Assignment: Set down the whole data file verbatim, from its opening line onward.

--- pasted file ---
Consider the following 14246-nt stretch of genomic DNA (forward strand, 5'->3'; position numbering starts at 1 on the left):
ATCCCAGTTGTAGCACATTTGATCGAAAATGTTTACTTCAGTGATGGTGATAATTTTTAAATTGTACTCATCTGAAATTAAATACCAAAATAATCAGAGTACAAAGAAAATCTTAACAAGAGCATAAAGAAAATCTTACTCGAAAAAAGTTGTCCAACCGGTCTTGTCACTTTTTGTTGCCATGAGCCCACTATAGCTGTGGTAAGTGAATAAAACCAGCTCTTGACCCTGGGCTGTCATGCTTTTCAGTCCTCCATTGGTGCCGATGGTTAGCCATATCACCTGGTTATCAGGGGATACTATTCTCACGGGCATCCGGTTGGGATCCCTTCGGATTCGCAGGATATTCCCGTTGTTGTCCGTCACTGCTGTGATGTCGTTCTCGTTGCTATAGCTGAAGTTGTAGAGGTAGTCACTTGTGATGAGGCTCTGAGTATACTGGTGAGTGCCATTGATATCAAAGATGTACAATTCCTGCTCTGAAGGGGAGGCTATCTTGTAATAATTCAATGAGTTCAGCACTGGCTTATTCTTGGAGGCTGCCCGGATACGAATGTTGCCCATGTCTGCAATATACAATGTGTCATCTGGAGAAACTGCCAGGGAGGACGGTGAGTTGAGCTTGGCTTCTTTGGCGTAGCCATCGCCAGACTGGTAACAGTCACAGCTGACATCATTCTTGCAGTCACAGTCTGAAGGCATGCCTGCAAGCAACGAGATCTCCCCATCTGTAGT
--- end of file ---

Consider the following 14246-nt stretch of genomic DNA (forward strand, 5'->3'; position numbering starts at 1 on the left):
ATCCCAGTTGTAGCACATTTGATCGAAAATGTTTACTTCAGTGATGGTGATAATTTTTAAATTGTACTCATCTGAAATTAAATACCAAAATAATCAGAGTACAAAGAAAATCTTAACAAGAGCATAAAGAAAATCTTACTCGAAAAAAGTTGTCCAACCGGTCTTGTCACTTTTTGTTGCCATGAGCCCACTATAGCTGTGGTAAGTGAATAAAACCAGCTCTTGACCCTGGGCTGTCATGCTTTTCAGTCCTCCATTGGTGCCGATGGTTAGCCATATCACCTGGTTATCAGGGGATACTATTCTCACGGGCATCCGGTTGGGATCCCTTCGGATTCGCAGGATATTCCCGTTGTTGTCCGTCACTGCTGTGATGTCGTTCTCGTTGCTATAGCTGAAGTTGTAGAGGTAGTCACTTGTGATGAGGCTCTGAGTATACTGGTGAGTGCCATTGATATCAAAGATGTACAATTCCTGCTCTGAAGGGGAGGCTATCTTGTAATAATTCAATGAGTTCAGCACTGGCTTATTCTTGGAGGCTGCCCGGATACGAATGTTGCCCATGTCTGCAATATACAATGTGTCATCTGGAGAAACTGCCAGGGAGGACGGTGAGTTGAGCTTGGCTTCTTTGGCGTAGCCATCGCCAGACTGGTAACAGTCACAGCTGACATCATTCTTGCAGTCACAGTCTGAAGGCATGCCTGCAAGCAACGAGATCTCCCCATCTGTAGT